If you are struggling with big debt, you most likely are focusing on the financial consequences of your predicament. According to Credit Sesame’s 2016 proprietary data, those who have lower credit scores and more debt are less likely to log in to their accounts than those with higher credit card scores or less debt. The research also showed that those with large debts, $25,000 or more, logged in less frequently, compared to those with $5,000 of debt, logged in more frequently.
The reason for this behavior may be due to the fact that people don’t want to face bad news. After all, it’s an economic hardship to have student loans you can’t pay, credit card bills that are overdue, or a hefty mortgage that squeezes your monthly budget.
Likewise, many Americans who suffer from a low credit rating often hone in on the fiscal ramifications of their situation—like being forced to pay higher interest rates on loans, or being denied credit, and then having to turn to high-cost alternatives, like payday loans.
While all these financial problems are no doubt a part of living with high debt and poor credit, it’s also the case that economic woes may be the least of your troubles.
Here’s a look at the ways that debt and credit problems take a toll on you—namely by hurting your emotional and physical health, and harming the wellbeing of those you love too.
Various studies have documented the links between financial stress and physical maladies. Money troubles—including issues with credit and debt—can bring on everything from headaches and insomnia to muscle tension and high blood pressure.
For example, one study, called “The High Price of Debt: Household financial debt and its impact on mental and physical health,” found that “high financial debt relative to available assets is associated with higher perceived stress and depression, worse self-reported general health, and higher diastolic blood pressure.”
These links between debt and stress held true even after researchers controlled for factors like prior physical health, socio-economic standing, psychological and other demographic factors.
This is bad news for a lot of Americans—especially debt-burdened Millennials trying to pay off student loans. Roughly 40% of the members of Generation Y say they’re “chronically stressed” about money and Millennials’ top financial priority is being debt free (64%), according to the Fall 2015 Better Money Habits Millennial Report.
The correlation between debt and depression isn’t limited to those in their 20s and 30s, or the highly educated crowd.
A University of Wisconsin-Madison study published in the May 2015 issue of theJournal of Family and Economic Issues also revealed that credit card debt is statistically linked to depression—but this time the correlation was found especially among individuals without college degrees, unmarried people, and those approaching retirement.
In fact, the study found that as people’s short-term debts rose, their symptoms of depression tended to increase as well.
A separate, more comprehensive report found further evidence of the way in which debt drags people down mentally and they are three times as likely to have mental health issues, compared with those who aren’t in debt.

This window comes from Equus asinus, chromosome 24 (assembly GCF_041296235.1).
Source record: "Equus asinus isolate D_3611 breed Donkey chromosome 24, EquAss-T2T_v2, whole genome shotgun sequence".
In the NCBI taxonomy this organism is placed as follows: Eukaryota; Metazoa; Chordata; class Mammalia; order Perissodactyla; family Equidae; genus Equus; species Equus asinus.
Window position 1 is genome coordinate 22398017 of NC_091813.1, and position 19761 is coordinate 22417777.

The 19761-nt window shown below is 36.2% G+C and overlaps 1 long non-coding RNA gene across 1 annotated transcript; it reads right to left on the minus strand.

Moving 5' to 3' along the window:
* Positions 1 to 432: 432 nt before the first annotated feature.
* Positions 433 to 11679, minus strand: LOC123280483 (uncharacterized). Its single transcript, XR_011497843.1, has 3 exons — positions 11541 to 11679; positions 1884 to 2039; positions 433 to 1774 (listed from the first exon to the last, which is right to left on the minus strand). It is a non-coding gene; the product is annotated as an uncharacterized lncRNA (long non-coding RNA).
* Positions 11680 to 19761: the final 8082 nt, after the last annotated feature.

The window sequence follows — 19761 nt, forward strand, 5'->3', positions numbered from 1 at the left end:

It’s bad enough to think about the emotional and physical toll that debt may take on you personally. But what may be even more alarming—especially to parents—is the impact that debt has on their kids.
Kids are like sponges, and are keen to how parents are feeling, especially during times of economic hardship.
Children whose parents had either higher levels of or increases in unsecured debt (like credit card bills, medical debt and payday loans) were likely to experience poorer socio-emotional well-being.
Researchers theorized that having so much unsecured debt made parents more anxious and stressed out—diminishing their ability to demonstrate good parenting behaviors, and ultimately affecting the well-being of their children.
Interestingly, the study found a stark difference for those with secured debts.
Children with parents who had higher levels of home mortgage and student debt actually had a greater socio-emotional well-being and fewer behavioral issues than kids whose parents have smaller mortgages and less student loan debt.
These findings suggest that children may get an emotional boost from being raised in a setting where their parents are homeowners and are better educated.
Regardless of the type of debt you may owe, it’s clear that having excessive debt can wreak havoc on one; physically and emotionally. So ideally, you should keep all debt at manageable levels—or even better, strive to be debt free whenever possible.
LearnVest Planning Services is a registered investment adviser and subsidiary of LearnVest, Inc., that provides financial plans for its clients. Information shown is for illustrative purposes only and is not intended as investment, legal or tax planning advice. Unless specifically identified as such, the individuals interviewed or otherwise listed in this piece are neither clients, employees nor affiliates of LearnVest Planning Services and the views expressed are their own. Please consult a financial adviser, attorney or tax specialist for advice specific to your financial situation. LearnVest Planning Services and any third parties listed, linked to or otherwise appearing in this message are separate and unaffiliated and are not responsible for each other’s products, services or policies. LearnVest, Inc., is wholly owned by NM Planning, LLC, a subsidiary of The Northwestern Mutual Life Insurance Company.
An article originally posted by Credit Sesame and Lynnette Khalfani-Cox
Back in the day, unwinding once the clock hit 5 P.M. meant a pow-wow with coworkers at a local watering hole. But as work pressures have ex..
Seventy-one percent of non-homeowners repaying their student loans on time believe their debt is stymieing their ability to purchase a home, and s..